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Publication numberUS8231032 B2
Publication typeGrant
Application numberUS 12/497,423
Publication dateJul 31, 2012
Filing dateJul 2, 2009
Priority dateJul 4, 2008
Also published asUS20100001018, US20120285919
Publication number12497423, 497423, US 8231032 B2, US 8231032B2, US-B2-8231032, US8231032 B2, US8231032B2
InventorsSamuel C. Puma
Original AssigneePuma Samuel C
Export CitationBiBTeX, EndNote, RefMan
External Links: USPTO, USPTO Assignment, Espacenet
Dispenser for pressurized beverage bottle
US 8231032 B2
Abstract
A beverage release cap over a bottle cap of a plastic carbonated beverage bottle for dispensing a beverage, without losing gasses inside the bottle, when the bottle is inverted or partially inverted for pouring. The beverage release cap has three distinct functional and physical sections. A lower section engaging a bottle rim below the bottle cap and snapping over the bottle rim, thereby retaining the beverage release cap to the bottle while providing a seal and permitting a twisting rotation of the beverage release cap. A middle section gripping the bottle cap with vertical, equally spaced ribs, a space between the ribs allowing beverage to flow between the bottle cap and the beverage release cap. An upper section providing a path for the beverage to flow from the middle section. The beverage release cap may alternatively be a replacement to the standard bottle cap.
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Claims(10)
1. A gas retaining container comprising:
carbonated beverage bottle;
a carbonated beverage residing in the carbonated beverage bottle;
a bottle neck at an upper end of the carbonated beverage bottle, the bottle neck including male threads;
a bottle neck rim below the male threads;
a bottle cap having female threads on an interior surface engaging the male threads of the bottle neck for securing and sealing the bottle cap to the bottle neck;
a tamper seal residing over a tamper seal ring between the bottle neck rim and the male threads, the tamper seal detachable from the bottle cap upon releasing the bottle cap from the carbonated beverage bottle to indicate that the carbonated beverage bottle has been opened; and
a beverage release cap residing over the bottle cap and including:
an open top;
a retaining groove on a lower inside surface of the beverage release cap cooperating with the bottle neck rim for retaining the beverage release cap on the bottle neck and providing a seal between the beverage release cap and the carbonated beverage bottle both when the beverage release cap is closed and when the beverage release cap is opened to release the carbonated beverage;
an internal tamper seal groove near the base of the beverage release cap containing the tamper seal residing over the tamper seal ring; and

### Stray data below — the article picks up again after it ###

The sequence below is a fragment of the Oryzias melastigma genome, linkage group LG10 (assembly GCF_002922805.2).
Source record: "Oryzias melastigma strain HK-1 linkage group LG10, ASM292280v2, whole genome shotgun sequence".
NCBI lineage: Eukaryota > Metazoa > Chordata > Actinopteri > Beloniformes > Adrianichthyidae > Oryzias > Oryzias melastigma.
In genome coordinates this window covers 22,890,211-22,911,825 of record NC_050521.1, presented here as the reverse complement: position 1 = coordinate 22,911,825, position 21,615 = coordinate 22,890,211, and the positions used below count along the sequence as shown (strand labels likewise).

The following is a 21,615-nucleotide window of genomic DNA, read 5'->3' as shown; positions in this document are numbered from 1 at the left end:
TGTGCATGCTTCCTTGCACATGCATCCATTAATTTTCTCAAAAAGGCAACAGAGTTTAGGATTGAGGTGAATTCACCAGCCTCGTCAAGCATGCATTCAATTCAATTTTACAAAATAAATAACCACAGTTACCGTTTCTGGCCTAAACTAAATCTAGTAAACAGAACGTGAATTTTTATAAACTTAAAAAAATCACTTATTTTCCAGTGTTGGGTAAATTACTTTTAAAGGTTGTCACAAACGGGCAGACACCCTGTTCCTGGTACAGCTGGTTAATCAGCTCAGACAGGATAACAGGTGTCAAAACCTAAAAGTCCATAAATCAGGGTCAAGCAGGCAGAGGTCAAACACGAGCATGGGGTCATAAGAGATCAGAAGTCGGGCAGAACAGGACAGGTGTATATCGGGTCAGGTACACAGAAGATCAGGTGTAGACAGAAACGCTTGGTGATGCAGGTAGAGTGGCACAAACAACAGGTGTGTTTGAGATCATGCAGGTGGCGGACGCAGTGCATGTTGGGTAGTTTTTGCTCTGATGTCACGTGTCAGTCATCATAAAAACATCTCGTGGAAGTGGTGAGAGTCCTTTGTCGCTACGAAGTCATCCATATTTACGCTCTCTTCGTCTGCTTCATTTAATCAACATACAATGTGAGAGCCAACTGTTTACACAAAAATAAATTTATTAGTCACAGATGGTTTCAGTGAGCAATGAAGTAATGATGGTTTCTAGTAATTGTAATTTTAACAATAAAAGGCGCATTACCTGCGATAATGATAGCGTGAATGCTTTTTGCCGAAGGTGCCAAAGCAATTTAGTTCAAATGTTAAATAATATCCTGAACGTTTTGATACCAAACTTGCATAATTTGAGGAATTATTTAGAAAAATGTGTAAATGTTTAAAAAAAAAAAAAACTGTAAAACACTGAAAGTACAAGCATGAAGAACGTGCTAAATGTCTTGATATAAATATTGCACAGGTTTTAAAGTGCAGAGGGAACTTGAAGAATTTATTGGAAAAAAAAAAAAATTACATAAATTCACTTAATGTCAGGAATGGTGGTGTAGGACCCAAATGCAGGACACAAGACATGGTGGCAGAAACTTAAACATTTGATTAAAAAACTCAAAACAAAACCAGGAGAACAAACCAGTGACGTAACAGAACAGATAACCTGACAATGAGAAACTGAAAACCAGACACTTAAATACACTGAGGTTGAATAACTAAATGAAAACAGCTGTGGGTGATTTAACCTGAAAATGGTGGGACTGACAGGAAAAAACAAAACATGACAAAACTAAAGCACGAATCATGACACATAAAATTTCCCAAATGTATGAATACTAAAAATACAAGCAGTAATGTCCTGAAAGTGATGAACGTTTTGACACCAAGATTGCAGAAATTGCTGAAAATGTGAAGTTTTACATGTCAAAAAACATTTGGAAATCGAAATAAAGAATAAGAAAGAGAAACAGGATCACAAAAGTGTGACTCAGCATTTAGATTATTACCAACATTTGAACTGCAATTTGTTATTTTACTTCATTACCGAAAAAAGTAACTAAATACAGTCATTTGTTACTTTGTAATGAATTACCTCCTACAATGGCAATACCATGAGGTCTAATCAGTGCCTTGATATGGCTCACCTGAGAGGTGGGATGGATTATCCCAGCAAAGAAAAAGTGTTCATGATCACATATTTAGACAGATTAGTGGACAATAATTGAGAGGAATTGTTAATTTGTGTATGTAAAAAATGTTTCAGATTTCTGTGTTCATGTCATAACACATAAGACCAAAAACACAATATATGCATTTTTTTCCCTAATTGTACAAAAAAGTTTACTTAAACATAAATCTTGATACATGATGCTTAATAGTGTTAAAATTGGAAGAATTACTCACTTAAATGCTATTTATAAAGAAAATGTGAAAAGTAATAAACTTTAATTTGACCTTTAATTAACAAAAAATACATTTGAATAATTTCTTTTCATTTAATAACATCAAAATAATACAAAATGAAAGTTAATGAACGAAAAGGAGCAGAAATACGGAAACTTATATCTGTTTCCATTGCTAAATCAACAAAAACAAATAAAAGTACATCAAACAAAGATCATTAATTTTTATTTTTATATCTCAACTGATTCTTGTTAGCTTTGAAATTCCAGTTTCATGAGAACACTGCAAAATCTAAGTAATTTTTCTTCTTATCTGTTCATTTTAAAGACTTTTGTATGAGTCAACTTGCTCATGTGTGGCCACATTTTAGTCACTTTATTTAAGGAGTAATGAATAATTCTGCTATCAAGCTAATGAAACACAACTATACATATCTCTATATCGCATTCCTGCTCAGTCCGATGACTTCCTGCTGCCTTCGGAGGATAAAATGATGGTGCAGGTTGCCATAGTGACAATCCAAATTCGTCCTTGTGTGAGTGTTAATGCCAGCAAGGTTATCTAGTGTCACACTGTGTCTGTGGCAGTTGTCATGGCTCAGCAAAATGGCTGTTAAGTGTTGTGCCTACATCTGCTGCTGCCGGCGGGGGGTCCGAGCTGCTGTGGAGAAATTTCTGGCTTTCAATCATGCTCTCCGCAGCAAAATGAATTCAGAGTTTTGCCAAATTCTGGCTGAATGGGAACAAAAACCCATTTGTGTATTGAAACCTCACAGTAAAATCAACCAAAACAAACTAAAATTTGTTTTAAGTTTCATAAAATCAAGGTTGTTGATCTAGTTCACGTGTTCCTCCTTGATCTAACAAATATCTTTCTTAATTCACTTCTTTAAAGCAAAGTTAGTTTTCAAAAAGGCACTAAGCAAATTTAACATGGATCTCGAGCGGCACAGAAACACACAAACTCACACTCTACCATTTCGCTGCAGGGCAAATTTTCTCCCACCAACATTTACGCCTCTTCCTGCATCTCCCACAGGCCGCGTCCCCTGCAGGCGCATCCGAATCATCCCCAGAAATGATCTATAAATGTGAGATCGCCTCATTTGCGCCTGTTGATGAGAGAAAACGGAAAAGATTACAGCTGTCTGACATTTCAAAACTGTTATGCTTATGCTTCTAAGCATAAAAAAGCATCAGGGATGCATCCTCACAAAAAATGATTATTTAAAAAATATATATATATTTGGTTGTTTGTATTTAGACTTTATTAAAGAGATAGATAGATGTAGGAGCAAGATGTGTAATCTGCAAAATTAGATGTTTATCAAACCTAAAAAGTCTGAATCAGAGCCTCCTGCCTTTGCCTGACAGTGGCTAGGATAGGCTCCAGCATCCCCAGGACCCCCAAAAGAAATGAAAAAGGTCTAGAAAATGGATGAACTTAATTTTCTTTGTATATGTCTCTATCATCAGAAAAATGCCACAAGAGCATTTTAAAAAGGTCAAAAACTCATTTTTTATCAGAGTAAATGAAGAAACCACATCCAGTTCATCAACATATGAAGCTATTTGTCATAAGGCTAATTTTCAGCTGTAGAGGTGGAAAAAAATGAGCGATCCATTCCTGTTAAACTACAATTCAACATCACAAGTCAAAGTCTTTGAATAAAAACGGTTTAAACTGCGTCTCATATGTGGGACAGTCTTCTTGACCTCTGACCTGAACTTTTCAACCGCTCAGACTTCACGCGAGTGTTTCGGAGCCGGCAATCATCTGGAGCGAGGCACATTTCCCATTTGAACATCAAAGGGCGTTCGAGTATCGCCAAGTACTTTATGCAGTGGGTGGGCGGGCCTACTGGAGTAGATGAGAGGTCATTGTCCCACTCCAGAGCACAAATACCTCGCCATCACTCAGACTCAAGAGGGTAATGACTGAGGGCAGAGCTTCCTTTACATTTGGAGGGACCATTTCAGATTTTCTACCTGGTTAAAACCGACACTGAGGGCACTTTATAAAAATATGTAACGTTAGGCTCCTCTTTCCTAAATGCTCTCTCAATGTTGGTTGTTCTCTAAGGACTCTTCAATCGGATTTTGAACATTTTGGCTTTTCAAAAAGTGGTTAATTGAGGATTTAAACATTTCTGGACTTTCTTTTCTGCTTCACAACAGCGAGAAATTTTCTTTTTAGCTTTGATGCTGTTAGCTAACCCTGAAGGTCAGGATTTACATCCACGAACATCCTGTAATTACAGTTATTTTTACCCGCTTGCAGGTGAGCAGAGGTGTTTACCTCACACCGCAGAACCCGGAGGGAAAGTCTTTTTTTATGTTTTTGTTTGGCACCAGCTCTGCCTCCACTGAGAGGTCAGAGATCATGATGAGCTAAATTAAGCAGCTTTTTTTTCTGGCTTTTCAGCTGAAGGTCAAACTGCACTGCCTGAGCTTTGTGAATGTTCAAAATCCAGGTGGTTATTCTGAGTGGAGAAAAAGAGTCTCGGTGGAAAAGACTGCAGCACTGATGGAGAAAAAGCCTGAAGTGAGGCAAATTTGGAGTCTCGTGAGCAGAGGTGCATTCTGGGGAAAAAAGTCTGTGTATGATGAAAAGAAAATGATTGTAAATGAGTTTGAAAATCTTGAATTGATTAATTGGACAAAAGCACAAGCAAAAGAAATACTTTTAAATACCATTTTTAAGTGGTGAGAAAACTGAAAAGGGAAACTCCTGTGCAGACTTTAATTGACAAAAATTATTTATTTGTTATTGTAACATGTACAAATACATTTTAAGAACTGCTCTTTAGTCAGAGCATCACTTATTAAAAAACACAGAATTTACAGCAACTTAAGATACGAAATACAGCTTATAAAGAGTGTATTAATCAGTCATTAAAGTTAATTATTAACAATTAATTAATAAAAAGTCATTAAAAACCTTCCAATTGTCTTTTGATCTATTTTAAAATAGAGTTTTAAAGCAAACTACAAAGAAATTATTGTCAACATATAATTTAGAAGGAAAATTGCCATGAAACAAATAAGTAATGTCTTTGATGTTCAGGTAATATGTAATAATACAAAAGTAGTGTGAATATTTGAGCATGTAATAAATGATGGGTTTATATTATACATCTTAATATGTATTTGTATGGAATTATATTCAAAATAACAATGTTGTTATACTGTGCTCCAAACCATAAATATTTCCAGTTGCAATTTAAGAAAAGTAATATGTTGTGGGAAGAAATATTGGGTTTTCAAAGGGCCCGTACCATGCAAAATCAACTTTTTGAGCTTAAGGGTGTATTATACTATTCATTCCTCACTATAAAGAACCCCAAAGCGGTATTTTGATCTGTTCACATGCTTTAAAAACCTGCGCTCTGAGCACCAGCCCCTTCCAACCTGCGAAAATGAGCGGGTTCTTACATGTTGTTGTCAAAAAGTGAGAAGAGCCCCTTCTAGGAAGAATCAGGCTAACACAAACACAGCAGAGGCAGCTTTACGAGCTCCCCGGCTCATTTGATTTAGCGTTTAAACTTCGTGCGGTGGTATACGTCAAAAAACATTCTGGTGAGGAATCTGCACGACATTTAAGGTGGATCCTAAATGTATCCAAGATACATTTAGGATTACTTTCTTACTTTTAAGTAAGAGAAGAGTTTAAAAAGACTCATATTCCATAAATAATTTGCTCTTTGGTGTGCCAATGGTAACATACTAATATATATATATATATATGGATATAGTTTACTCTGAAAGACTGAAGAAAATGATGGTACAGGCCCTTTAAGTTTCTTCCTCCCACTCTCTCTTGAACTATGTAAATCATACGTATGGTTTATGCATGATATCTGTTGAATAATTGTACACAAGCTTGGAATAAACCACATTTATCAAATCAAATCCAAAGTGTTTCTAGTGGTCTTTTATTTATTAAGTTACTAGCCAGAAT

an inside surface of the beverage release cap including angularly spaced apart axially extending ribs reaching in to contact the bottle cap, inner surfaces of the ribs engaging an outside surface of the bottle cap to couple turning of the beverage release cap to turning of the bottle cap, spaces between the ribs allowing the carbonated beverage to escape from the carbonated beverage bottle,
wherein turning the beverage release cap to turn the bottle cap releases beverage to flow between the bottle neck and the bottle cap and between the bottle cap and the beverage release cap and out the open top of the beverage release cap, the beverage release cap remaining translationally fixed on the carbonated beverage bottle during rotation to release the carbonated beverage.
2. The gas retaining container of claim 1, wherein the inner surfaces of the ribs have axially extending grooves for engaging grooves the outside surface of the bottle cap coupling turning of the beverage release cap to turning of the bottle cap.
3. The gas retaining container of claim 2, wherein the ribs on the interior of the beverage release cap comprise four ribs.
4. A gas retaining container comprising:
carbonated beverage bottle;
a carbonated beverage residing in the carbonated beverage bottle;
a bottle neck at an upper end of the carbonated beverage bottle, the bottle neck including male threads;
a bottle neck rim below the male threads; and
a beverage release cap residing over the bottle and threadably cooperating with the male threads of the bottle neck and including:
a lower end residing towards the carbonated beverage bottle;
a sealing portion of the release cap residing proximal to the lower end and sealingly cooperating with the bottle neck;
an internal tamper seal groove near the base of the beverage release cap providing space for a tamper seal residing over a tamper seal ring, the tamper seal detachable from the bottle cap upon releasing the bottle cap from the carbonated beverage bottle, and
a passage opposite the lower end providing fluid cooperation between an interior of the beverage release cap and an exterior of the beverage release cap,
wherein turning the beverage release cap releases beverage to flow out of the carbonated beverage bottle through the passage in the beverage release cap, the beverage release cap remaining translationally fixed on the carbonated beverage bottle during rotation to release the carbonated beverage.